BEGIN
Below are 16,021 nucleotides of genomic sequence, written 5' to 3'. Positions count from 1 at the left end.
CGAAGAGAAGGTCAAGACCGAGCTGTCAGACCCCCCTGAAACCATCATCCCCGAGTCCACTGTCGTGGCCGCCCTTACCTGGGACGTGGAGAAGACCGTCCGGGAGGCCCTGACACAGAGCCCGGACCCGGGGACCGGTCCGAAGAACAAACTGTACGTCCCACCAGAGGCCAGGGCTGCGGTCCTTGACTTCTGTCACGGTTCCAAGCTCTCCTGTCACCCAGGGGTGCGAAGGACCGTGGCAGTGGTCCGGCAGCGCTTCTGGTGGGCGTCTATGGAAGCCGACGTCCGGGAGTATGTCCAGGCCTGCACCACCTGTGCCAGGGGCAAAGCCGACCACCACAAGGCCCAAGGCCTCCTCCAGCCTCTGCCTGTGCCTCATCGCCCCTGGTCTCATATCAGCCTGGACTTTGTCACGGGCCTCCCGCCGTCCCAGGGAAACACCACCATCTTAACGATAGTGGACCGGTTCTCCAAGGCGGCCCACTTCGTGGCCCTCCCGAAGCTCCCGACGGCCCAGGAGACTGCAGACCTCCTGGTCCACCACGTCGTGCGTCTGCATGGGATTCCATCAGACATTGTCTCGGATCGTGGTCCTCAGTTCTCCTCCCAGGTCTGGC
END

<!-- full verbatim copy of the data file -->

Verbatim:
Below are 16,021 nucleotides of genomic sequence, written 5' to 3'. Positions count from 1 at the left end.
CGAAGAGAAGGTCAAGACCGAGCTGTCAGACCCCCCTGAAACCATCATCCCCGAGTCCACTGTCGTGGCCGCCCTTACCTGGGACGTGGAGAAGACCGTCCGGGAGGCCCTGACACAGAGCCCGGACCCGGGGACCGGTCCGAAGAACAAACTGTACGTCCCACCAGAGGCCAGGGCTGCGGTCCTTGACTTCTGTCACGGTTCCAAGCTCTCCTGTCACCCAGGGGTGCGAAGGACCGTGGCAGTGGTCCGGCAGCGCTTCTGGTGGGCGTCTATGGAAGCCGACGTCCGGGAGTATGTCCAGGCCTGCACCACCTGTGCCAGGGGCAAAGCCGACCACCACAAGGCCCAAGGCCTCCTCCAGCCTCTGCCTGTGCCTCATCGCCCCTGGTCTCATATCAGCCTGGACTTTGTCACGGGCCTCCCGCCGTCCCAGGGAAACACCACCATCTTAACGATAGTGGACCGGTTCTCCAAGGCGGCCCACTTCGTGGCCCTCCCGAAGCTCCCGACGGCCCAGGAGACTGCAGACCTCCTGGTCCACCACGTCGTGCGTCTGCATGGGATTCCATCAGACATTGTCTCGGATCGTGGTCCTCAGTTCTCCTCCCAGGTCTGGC